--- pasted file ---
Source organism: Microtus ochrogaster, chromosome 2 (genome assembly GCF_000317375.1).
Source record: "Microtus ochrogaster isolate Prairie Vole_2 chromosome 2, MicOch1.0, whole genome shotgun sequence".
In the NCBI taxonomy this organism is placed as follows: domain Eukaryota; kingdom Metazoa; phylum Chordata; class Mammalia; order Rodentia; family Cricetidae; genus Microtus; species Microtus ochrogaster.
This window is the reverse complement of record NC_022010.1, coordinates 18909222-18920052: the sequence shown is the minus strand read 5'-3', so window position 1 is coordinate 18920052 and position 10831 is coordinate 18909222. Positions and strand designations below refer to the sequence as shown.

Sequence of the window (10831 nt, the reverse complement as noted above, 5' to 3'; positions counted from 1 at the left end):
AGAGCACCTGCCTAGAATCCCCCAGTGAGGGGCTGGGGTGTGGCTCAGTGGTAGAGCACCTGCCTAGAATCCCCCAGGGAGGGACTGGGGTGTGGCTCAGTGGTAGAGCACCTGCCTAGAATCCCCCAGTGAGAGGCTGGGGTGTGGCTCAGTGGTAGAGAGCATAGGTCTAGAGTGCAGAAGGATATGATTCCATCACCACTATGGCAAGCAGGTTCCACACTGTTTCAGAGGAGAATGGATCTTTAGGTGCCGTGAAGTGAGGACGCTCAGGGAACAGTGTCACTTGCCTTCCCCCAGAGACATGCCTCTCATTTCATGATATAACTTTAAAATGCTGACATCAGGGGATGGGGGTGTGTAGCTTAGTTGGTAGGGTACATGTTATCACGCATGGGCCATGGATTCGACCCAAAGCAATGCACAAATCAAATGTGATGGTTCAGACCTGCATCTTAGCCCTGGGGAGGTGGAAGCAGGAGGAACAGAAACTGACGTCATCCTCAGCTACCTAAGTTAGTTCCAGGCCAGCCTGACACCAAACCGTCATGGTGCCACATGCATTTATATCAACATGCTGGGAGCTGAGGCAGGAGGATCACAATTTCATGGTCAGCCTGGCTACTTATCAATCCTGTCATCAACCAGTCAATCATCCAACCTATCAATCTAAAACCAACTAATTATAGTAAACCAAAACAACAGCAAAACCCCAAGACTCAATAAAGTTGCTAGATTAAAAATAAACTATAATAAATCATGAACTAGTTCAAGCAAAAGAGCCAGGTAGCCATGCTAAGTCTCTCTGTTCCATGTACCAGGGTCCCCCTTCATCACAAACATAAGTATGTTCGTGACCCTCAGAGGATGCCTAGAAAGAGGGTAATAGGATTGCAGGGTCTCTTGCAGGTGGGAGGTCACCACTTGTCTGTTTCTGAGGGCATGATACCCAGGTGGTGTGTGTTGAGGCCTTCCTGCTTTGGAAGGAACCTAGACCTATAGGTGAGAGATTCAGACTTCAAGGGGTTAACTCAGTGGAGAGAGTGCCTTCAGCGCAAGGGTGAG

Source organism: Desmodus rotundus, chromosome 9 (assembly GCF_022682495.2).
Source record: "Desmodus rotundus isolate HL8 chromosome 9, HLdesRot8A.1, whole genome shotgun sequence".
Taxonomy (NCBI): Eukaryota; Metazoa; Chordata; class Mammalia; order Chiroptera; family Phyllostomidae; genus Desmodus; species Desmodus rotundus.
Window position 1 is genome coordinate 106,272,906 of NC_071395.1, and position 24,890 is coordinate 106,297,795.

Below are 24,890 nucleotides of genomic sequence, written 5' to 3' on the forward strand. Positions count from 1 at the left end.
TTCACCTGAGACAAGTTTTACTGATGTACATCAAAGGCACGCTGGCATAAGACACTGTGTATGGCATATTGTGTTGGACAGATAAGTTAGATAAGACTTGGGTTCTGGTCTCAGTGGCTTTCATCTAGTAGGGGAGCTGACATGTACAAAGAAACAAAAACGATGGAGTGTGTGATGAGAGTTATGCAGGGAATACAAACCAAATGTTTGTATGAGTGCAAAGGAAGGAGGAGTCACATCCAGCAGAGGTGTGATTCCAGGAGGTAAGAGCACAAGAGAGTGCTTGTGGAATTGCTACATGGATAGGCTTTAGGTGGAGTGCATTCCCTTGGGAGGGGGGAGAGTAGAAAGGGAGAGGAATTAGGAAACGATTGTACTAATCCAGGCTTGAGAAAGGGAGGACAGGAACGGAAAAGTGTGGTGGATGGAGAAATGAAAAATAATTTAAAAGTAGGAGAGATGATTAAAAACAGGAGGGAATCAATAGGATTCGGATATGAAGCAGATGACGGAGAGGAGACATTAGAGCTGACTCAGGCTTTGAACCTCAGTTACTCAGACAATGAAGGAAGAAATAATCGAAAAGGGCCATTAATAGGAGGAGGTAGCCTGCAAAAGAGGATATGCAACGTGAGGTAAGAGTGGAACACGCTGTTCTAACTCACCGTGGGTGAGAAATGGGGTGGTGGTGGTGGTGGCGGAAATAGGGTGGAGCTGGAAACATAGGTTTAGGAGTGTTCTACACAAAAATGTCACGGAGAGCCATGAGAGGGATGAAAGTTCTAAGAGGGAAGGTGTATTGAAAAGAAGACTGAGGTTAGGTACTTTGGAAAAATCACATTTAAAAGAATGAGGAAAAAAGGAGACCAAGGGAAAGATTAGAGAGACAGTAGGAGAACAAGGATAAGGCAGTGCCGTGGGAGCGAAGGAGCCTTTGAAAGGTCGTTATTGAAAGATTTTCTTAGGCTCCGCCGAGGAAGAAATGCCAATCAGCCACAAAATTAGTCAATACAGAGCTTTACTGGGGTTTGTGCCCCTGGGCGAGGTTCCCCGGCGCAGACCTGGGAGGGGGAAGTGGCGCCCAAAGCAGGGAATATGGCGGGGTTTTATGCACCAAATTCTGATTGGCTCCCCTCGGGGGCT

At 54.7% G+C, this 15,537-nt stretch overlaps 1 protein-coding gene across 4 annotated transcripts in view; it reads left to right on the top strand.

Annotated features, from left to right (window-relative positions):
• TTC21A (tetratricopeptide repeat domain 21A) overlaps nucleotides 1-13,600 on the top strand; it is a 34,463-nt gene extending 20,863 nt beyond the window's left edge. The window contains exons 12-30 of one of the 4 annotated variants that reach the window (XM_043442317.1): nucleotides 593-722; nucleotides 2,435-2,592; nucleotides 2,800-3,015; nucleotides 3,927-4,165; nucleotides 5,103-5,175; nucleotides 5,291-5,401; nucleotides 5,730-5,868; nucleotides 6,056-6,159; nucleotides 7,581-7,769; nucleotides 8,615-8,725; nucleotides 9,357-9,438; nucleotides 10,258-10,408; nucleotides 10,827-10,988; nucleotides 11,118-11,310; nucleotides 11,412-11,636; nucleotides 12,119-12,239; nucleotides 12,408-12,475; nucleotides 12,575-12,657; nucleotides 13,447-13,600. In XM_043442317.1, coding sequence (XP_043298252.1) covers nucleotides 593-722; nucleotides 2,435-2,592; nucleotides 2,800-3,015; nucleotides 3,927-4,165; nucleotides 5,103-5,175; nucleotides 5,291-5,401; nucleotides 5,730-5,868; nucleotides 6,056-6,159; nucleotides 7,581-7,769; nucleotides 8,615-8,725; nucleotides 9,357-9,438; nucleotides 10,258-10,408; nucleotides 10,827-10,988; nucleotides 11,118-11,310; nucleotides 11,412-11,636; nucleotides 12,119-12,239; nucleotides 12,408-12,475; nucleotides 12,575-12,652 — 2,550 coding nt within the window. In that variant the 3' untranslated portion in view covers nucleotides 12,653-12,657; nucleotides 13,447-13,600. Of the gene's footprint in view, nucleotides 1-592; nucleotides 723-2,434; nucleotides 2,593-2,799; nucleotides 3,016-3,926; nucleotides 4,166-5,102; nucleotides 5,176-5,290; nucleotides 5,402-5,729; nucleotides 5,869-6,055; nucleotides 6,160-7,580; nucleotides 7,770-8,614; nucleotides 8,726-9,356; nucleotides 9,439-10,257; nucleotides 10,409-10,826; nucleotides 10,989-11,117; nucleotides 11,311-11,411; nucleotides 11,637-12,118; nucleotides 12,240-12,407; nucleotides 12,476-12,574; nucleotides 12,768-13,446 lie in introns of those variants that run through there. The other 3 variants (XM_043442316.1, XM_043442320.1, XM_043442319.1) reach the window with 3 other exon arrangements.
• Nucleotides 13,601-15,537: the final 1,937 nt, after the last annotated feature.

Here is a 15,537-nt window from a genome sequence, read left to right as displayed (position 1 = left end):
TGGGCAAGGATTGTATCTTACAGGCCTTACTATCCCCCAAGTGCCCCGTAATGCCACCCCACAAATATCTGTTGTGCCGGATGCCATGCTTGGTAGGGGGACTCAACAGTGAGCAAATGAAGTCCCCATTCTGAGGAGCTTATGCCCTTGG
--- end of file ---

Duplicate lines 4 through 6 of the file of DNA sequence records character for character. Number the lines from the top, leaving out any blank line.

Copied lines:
This window is the reverse complement of record NC_022010.1, coordinates 18909222-18920052: the sequence shown is the minus strand read 5'-3', so window position 1 is coordinate 18920052 and position 10831 is coordinate 18909222. Positions and strand designations below refer to the sequence as shown.

Sequence of the window (10831 nt, the reverse complement as noted above, 5' to 3'; positions counted from 1 at the left end):
AGAGCACCTGCCTAGAATCCCCCAGTGAGGGGCTGGGGTGTGGCTCAGTGGTAGAGCACCTGCCTAGAATCCCCCAGGGAGGGACTGGGGTGTGGCTCAGTGGTAGAGCACCTGCCTAGAATCCCCCAGTGAGAGGCTGGGGTGTGGCTCAGTGGTAGAGAGCATAGGTCTAGAGTGCAGAAGGATATGATTCCATCACCACTATGGCAAGCAGGTTCCACACTGTTTCAGAGGAGAATGGATCTTTAGGTGCCGTGAAGTGAGGACGCTCAGGGAACAGTGTCACTTGCCTTCCCCCAGAGACATGCCTCTCATTTCATGATATAACTTTAAAATGCTGACATCAGGGGATGGGGGTGTGTAGCTTAGTTGGTAGGGTACATGTTATCACGCATGGGCCATGGATTCGACCCAAAGCAATGCACAAATCAAATGTGATGGTTCAGACCTGCATCTTAGCCCTGGGGAGGTGGAAGCAGGAGGAACAGAAACTGACGTCATCCTCAGCTACCTAAGTTAGTTCCAGGCCAGCCTGACACCAAACCGTCATGGTGCCACATGCATTTATATCAACATGCTGGGAGCTGAGGCAGGAGGATCACAATTTCATGGTCAGCCTGGCTACTTATCAATCCTGTCATCAACCAGTCAATCATCCAACCTATCAATCTAAAACCAACTAATTATAGTAAACCAAAACAACAGCAAAACCCCAAGACTCAATAAAGTTGCTAGATTAAAAATAAACTATAATAAATCATGAACTAGTTCAAGCAAAAGAGCCAGGTAGCCATGCTAAGTCTCTCTGTTCCATGTACCAGGGTCCCCCTTCATCACAAACATAAGTATGTTCGTGACCCTCAGAGGATGCCTAGAAAGAGGGTAATAGGATTGCAGGGTCTCTTGCAGGTGGGAGGTCACCACTTGTCTGTTTCTGAGGGCATGATACCCAGGTGGTGTGTGTTGAGGCCTTCCTGCTTTGGAAGGAACCTAGACCTATAGGTGAGAGATTCAGACTTCAAGGGGTTAACTCAGTGGAGAGAGTGCCTTCAGCGCAAGGGTGAG